bon chic bon genre

#5 doggonecarl

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Posted 09 January 2013 - 19:11

It wouldn't surprise me at all if Lowry were quite the letter writer. I can imagine his missives were quite a treat to read !


His letters, at least a selection of them, have been published:

http://www.amazon.co...y/dp/B0007DEJWU

#6 bcbg

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Posted 09 January 2013 - 19:24

Thanks so much for the link, doggonecarl. It's gone on the 'to read' list.
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#7 doggonecarl

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Posted 09 January 2013 - 19:43

Haven't found handwriting references, but I have found "writing" mentioned a lot (Thanks to Kindle's search feature). This from Gustave Flaubert's Madame Bovary:

"She had bought herself a blotting book, writing case, pen-holder, and envelopes, although she had no one to write to;"

This is going to obsess me...

#8 doggonecarl

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Posted 11 January 2013 - 20:31

"William had written out a letter of application, couched in admirable business language, which Paul copied, with variations. The boy's handwriting was execrable, so that William, who did all things well, got into a fever of impatience."

Sons and Lovers, by D. H. Lawrence

#9 _R_

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Posted 26 January 2013 - 20:48

Shakespeare wrote:

"I once did hold it, as our statists do,
A baseness to write fair, and labour'd much
How to forget that learning. But, sir, now
It stood me yeoman's service."
(HAMLET, Act Five, Scene Two)


George Orwell wrote:

"Winston found and handed over two creased and filthy notes, which Parsons entered in a small notebook, in the neat handwriting of the illiterate ... " (NINETEEN EIGHTY-FOUR, chapter 5)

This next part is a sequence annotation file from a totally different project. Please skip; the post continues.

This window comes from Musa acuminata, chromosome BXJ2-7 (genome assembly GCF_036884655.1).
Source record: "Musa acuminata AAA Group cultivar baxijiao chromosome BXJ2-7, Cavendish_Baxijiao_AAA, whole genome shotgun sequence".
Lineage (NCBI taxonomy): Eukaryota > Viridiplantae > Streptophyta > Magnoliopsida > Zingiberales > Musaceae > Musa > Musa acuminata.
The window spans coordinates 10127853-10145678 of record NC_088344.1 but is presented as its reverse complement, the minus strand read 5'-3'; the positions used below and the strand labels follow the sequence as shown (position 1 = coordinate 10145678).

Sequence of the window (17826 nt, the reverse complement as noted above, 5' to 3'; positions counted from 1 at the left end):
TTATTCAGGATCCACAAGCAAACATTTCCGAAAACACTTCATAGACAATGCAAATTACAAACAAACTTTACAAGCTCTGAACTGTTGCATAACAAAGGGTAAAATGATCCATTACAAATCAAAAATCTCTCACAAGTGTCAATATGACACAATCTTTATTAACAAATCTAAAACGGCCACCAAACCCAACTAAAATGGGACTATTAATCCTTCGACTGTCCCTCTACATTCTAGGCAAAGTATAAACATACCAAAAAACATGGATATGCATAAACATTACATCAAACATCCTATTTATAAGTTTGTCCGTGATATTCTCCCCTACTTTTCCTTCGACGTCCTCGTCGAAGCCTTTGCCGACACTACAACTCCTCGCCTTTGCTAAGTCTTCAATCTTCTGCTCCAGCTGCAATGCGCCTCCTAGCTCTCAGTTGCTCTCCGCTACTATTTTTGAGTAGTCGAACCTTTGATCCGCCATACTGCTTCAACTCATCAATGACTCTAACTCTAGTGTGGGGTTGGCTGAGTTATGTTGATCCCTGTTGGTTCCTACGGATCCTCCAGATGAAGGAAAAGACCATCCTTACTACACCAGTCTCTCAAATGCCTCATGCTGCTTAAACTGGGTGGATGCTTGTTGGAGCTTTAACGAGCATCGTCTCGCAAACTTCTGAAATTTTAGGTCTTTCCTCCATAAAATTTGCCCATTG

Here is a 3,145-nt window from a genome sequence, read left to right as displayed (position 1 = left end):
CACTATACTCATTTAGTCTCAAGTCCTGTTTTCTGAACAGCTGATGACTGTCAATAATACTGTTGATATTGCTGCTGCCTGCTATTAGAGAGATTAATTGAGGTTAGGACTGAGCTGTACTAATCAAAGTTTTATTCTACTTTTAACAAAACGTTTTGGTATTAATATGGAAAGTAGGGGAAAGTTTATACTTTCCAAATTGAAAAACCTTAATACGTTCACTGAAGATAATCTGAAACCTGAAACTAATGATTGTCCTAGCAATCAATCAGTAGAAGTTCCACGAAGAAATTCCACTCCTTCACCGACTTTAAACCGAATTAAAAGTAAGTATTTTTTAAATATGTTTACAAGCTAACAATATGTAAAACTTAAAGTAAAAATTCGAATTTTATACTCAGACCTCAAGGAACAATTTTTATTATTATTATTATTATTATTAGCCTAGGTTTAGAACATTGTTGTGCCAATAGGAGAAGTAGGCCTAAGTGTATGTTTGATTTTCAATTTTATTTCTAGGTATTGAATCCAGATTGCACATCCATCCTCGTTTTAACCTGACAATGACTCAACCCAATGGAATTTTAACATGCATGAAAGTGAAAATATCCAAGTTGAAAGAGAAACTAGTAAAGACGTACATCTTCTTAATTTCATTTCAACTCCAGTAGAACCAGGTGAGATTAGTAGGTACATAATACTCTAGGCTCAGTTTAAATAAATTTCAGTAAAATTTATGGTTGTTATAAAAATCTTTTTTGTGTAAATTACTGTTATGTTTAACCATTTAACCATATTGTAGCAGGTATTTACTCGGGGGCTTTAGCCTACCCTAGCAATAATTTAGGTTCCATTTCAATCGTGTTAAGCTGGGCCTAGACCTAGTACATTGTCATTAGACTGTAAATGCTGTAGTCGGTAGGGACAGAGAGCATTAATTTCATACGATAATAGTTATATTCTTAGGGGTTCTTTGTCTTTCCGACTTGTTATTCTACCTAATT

George Bernard Shaw wrote:

" ...But the effort that cost her [Eliza Dolittle] the deepest humiliation was a request to Higgins, whose pet artistic fancy, next to Milton's verse, was caligraphy [sic], and who himself wrote a most beautiful Italian hand, that he would teach her to write. He declared that she was congenitally incapable of forming a single letter worthy of the least of Milton's words; but she persisted; and again he suddenly threw himself into the task of teaching her with a combination of stormy intensity, concentrated patience, and occasional bursts of interesting disquisition on the beauty and nobility, the august mission and destiny, of human handwriting. Eliza ended by acquiring an extremely uncommercial script which was a positive extension of her personal beauty ... "
-- George Bernard Shaw in his Afterword to PYGMALION


George Eliot wrote:

"When Fred went to the office the next morning, there was a test to be gone through which he was not prepared for. 
Now Fred," said Caleb, "you will have some desk-work. ... . How are you at writing and arithmetic?" 
Fred felt an awkward movement of the heart; he had not thought of desk-work; but he was in a resolute mood, and not going to shrink. "I'm not afraid of arithmetic, Mr. Garth: it always came easily to me. I think you know my writing." 
"Let us see," said Caleb, taking up a pen, examining it carefully and handing it, well dipped, to Fred with a sheet of ruled paper. "Copy me a line or two of that valuation, with the figures at the end."